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Albert Angus Campbell
LSA Minutes

1910 — 1980

The College of Literature, Science, and the Arts wishes to express their heartful sorrow at the loss of Angus Campbell, internationally renowned social scientist and recently retired as Director of the University's Institute for Social Research, who died on December 15, 1980.

For nearly 35 years, Angus Campbell was a pillar of strength in the university community. He was one of its most talented citizens, and his loyalty and devotion to the University was complete. Although an extremely busy man in his own right, he gave unstintingly of his time to all problems of University governance where his wisdom was needed. His sure vision of the great research university was depended on with gratitude by a succession of our Presidents.

Angus Campbell was born August 10, 1910, in Leiters, Indiana and grew up in Portland, Oregon. He received his B.A. and M.A. in Psychology from the University of Oregon in 1931 and 1932, and then began doctoral training at Stanford, working most notably with Kurt Lewin and E.R. Hilgard. Upon receiving his doctorate in 1936, he became an instructor in psychology at Northwestern. In 1942 he went to Washington, D.C., to do research for the government on the social and economic effects of World War II on the American public. Here, at the Department of Agriculture's division of program surveys, he encountered the group of researchers under Rensis Likert which was to move in 1946 to Ann Arbor as the founding nucleus of the Institute for Social Research at the University. He was Professor of Sociology and Psychology, and for 25 years he served as Director of the Survey Research Center, the Institute's largest component. In 1970 he succeeded Likert as Director of the full Institute. He retired as Director in 1976 but resumed a life of full-time research. He was on his retirement furlough at the time of his death, although he had just received a further research grant.

At the same time that he was a prime mover as research administrator in developing the University's Survey Research Center and Institute for Social Research to its current position of high international eminence, Angus Campbell was vitally engaged in the research and writing which he loved. His own scholarly work was remarkably far-ranging and seminal. In the late 1940's and 1950's he founded the research group within the Institute which produced the continuing sequence of national election studies now formally recognized by the National Science Foundation as a "national resource," the first such attribution for the social sciences. With his associates he wrote The Voter Decides (1954), The American Voter (1960), and Elections and the Political Order (1966) as well as many articles which have defined the study of electoral politics by political scientists. With this activity proceeding, he moved in 1967 to studies of race problems in American cities for the National Commission on Civil Disorders, producing the volume White Attitudes toward Black People.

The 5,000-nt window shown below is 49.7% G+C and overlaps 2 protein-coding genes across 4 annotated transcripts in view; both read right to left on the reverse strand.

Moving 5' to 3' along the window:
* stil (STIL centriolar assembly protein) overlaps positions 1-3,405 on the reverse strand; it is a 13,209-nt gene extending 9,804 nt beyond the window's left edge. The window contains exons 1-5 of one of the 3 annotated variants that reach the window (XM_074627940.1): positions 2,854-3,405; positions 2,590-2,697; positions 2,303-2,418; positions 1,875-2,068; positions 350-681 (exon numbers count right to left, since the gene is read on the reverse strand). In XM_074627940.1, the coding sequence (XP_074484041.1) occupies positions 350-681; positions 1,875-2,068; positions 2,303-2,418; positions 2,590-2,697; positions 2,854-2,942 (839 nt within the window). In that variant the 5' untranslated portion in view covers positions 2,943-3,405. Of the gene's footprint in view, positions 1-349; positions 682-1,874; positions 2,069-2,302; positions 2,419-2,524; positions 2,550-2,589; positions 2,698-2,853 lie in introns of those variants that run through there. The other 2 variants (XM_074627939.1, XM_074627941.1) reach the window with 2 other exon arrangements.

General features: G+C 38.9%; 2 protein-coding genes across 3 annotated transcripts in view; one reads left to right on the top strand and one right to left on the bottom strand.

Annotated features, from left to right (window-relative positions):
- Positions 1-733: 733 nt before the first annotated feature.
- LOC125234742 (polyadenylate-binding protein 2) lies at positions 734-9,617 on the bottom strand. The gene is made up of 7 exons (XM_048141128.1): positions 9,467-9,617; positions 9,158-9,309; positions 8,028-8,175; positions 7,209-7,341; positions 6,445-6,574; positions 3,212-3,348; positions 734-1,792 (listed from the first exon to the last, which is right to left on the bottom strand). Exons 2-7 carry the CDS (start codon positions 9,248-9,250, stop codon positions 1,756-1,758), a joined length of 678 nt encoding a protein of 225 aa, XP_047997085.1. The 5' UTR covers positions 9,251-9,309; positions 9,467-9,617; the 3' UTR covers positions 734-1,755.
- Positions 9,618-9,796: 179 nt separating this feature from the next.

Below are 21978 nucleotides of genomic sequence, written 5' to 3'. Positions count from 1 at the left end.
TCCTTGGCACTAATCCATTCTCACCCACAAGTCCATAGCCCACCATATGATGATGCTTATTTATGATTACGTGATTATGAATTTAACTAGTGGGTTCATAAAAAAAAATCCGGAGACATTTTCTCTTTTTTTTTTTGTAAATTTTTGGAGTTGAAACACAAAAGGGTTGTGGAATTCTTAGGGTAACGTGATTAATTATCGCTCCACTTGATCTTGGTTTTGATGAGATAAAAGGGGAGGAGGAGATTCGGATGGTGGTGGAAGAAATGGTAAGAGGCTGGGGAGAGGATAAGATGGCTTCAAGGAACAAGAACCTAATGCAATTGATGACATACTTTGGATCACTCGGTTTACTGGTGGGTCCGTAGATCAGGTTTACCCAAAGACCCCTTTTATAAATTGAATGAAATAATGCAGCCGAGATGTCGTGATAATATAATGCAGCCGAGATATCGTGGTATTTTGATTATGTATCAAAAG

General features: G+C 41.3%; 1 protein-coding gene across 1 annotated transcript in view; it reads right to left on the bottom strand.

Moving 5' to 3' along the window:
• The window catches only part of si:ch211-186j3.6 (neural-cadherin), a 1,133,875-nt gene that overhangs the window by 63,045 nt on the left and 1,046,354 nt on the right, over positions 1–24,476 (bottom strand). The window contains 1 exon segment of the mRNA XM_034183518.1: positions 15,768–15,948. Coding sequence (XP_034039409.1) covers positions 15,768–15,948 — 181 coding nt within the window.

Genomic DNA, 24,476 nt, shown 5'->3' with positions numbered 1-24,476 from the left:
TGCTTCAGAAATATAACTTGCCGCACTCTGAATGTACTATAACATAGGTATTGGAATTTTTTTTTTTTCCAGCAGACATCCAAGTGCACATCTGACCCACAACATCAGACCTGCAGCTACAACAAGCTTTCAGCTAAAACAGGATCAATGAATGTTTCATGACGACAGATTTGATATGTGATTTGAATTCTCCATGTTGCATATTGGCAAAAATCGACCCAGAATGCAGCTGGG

His interest in monitoring trends in racial attitudes again has been continuing at the Institute. In the 1970's he developed a program of studies of perceptions of the quality of life in the American population which once again continues, and in connection with it authored The Human Meaning of Social Change (1972), The Quality of American Life (1976), and Sense of Well Being in America (1981). In a true sense he lived several research careers in a single lifetime.

Angus Campbell's stature in the eyes of his scholarly peers at the University, nationally and abroad is suggested by the long list of honors he has received. Among these have been election to the American Academy of Arts and Sciences, a Distinguished Achievement Award from the University for his scholarship, teaching and service, a distinguished achievement award from the American Association for Public Opinion Research, an honorary doctorate from the University of Strathclyde in Glasgow, England, the Distinguished Scientific Contribution Award of the American Psychological Association, the Lazarsfeld Award of the Council for Applied Social Research, the Lasswell Award of the International Society of Political Psychology, selection as the Distinguished Senior Faculty Lecturer at this University, and election to the National Academy of Sciences.

The range and depth of Angus Campbell's contributions to the excellence of the University and its luster in the world is difficult to encompass. He was vigorous until the end, and he will be sorely missed by all of us as counselor and as friend. His colleagues deeply mourn his passing.

Dr. Campbell is survived by his wife, Jean; a son, Bruce, and daughters, Joan and Carol.